Using a frozen juice concentrate is one of the quickest ways to make wine at home, although it is still requires patience through the fermentation process. The process will take at least a month and could take longer, but if done correctly, will be well worth it. Exactly following the steps below will produce a delicious wine.
1. Sterilize Your Equipment
Since bacteria and yeast are very similar, and wine making requires the growth of yeast, it is imperative that you thoroughly clean every piece of equipment that will touch the wine, including measuring and mixing utensils. One tainted spoon can ruin your entire batch, and you don’t want to accidently grow bad bacteria that will make you sick. In order to clean the equipment, mix one tablespoon of sodium metabisulphite per gallon of water. If you create this solution in the primary fermenter, place as much other equipment into the solution and let sit for 10 minutes. The equipment needs to be cleaned right before use, so you will need to repeat this process for the second fermenter when you are ready to use it. Don’t forget to clean any pieces that will be used a second time before using them again.
2. Mix the juice
Pour half gallon of water into the sanitized bucket, then add the bentonite from the kit. After mixing well, add the juice concentrate. Then add water until you have 5 ½ gallons of liquid in the container. Mix together yeast and the last half gallon of water. This yeast slurry mixture should then be poured into the sanitized bucket. If your kit includes an F Pack, use less water so there is room for the F Pack later.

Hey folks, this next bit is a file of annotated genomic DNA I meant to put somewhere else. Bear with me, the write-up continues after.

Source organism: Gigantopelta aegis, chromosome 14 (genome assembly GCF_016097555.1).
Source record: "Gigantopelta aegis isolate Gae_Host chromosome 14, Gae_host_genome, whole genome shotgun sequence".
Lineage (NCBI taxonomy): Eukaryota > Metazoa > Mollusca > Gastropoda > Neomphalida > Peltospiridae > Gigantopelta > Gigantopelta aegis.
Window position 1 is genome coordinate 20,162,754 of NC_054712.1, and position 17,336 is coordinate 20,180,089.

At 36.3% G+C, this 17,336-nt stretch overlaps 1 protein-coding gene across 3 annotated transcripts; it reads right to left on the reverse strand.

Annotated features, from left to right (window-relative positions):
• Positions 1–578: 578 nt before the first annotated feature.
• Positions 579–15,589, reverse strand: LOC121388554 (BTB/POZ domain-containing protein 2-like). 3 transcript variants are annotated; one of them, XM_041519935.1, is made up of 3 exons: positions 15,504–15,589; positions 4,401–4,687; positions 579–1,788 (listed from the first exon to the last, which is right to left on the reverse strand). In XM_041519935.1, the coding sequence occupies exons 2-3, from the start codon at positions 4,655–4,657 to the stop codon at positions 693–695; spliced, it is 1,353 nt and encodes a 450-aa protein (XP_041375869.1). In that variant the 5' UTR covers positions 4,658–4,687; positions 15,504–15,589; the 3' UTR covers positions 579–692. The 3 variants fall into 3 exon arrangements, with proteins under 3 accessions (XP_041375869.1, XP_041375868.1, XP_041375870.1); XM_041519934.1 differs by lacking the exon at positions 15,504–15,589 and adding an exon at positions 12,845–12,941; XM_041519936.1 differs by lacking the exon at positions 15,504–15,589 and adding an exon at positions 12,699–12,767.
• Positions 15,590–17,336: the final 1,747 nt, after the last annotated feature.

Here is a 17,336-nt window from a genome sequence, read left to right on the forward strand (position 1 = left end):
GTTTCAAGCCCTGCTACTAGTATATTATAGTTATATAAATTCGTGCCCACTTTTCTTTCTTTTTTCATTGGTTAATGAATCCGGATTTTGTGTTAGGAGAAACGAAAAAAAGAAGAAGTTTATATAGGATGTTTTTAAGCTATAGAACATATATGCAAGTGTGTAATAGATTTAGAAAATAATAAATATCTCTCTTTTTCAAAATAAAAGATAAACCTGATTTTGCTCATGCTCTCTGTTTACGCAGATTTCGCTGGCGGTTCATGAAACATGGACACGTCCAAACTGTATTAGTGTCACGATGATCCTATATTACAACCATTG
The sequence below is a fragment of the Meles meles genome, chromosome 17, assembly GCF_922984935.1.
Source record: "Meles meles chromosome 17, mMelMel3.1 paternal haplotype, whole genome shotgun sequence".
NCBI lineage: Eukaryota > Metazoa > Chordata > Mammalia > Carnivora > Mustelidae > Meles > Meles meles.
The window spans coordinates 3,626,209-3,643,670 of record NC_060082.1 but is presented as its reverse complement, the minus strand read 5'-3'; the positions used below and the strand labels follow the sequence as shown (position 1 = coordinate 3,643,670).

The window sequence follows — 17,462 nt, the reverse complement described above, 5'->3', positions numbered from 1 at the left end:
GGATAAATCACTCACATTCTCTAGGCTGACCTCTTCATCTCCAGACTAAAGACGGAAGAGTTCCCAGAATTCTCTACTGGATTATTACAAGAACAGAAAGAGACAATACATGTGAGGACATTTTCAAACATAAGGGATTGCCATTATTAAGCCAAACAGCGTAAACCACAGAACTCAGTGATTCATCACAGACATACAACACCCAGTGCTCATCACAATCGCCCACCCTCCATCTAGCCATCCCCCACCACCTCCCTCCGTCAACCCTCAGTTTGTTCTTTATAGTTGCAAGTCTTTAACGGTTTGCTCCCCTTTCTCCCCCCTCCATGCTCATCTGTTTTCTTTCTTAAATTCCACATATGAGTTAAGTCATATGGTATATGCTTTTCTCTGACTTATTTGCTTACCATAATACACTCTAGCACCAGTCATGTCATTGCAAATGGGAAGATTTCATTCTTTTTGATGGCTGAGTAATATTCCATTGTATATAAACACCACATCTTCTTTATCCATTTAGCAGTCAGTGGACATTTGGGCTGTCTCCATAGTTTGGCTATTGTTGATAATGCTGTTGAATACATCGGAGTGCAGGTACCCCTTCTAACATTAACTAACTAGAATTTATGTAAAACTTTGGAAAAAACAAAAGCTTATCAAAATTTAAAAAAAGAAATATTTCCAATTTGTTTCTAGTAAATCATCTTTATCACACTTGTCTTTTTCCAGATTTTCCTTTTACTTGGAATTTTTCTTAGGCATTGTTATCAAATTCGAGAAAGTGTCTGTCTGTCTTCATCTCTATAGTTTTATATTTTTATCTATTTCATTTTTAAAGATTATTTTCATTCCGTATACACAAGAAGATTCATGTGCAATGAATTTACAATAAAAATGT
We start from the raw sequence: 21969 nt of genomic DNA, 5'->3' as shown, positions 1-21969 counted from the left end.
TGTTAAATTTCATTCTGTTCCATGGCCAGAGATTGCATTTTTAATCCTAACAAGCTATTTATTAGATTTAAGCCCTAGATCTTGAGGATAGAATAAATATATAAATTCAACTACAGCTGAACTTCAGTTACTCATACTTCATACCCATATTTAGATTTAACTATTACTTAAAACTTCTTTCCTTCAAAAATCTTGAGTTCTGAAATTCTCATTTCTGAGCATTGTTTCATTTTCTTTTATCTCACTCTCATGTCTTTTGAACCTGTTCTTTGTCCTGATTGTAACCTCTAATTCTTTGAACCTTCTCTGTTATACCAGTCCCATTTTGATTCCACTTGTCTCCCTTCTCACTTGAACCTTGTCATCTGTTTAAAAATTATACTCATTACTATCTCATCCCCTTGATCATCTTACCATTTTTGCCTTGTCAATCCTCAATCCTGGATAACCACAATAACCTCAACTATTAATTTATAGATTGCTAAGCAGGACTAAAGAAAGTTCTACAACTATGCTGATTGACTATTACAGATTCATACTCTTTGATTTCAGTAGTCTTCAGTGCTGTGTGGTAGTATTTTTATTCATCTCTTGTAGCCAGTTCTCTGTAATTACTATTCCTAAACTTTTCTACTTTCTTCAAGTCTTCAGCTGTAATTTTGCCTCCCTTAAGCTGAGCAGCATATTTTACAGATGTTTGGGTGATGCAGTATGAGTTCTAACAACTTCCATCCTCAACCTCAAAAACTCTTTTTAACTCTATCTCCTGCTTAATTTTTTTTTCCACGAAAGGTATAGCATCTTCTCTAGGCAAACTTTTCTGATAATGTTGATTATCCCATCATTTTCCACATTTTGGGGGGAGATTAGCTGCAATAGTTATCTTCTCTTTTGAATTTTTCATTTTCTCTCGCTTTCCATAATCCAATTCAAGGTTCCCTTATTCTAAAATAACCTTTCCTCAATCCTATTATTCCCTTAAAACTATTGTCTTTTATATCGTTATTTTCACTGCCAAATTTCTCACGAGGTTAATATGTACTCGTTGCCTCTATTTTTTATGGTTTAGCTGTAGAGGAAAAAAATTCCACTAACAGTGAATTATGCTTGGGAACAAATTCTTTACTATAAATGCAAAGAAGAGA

3. Primary Fermentation
The fermentation containers should be airtight and never exposed to direct sunlight. They should be placed somewhere where the temperature is between 65 and 75 degrees Fahrenheit. This will allow the sugars to convert to alcohol. If you are following these procedures, and do not ever lift the lid allowing air in, the primary fermentation should be complete within 7-10 days. The hydrometer should read 1.010 or less. If it is too high, seal the container and wait a few more days.
4. Secondary Fermentation
Since the yeast will settle to the bottom during primary fermentation, the wine needs to be separated and placed into another fermentation container. To ensure that there is no more live yeast, several steps should be taken. First, dissolve pack 2 and 3 into a small amount of water. Add this to the carboy and stir vigorously until the wine is flat. Add the clarifier pack and stir vigorously. If your kit includes an F Pack, now is the time to add it. Stir again. Now the wine can be siphoned in, a process known to winemakers as racking. Let it sit for two to three weeks.
Fill the bottles so there is about three inches of space to the top and insert the cork. A corking machine will make this process a lot easier. Make sure the bottles remain upright for three to four days, allowing the cork to set itself up. Failure to do so will cause the cork to leak.
You are welcome to enjoy the fruit of your labor at any time after bottling, but it will taste better with age. So give the bottles plenty of time to sit and allow the ingredients to continue interacting with each other.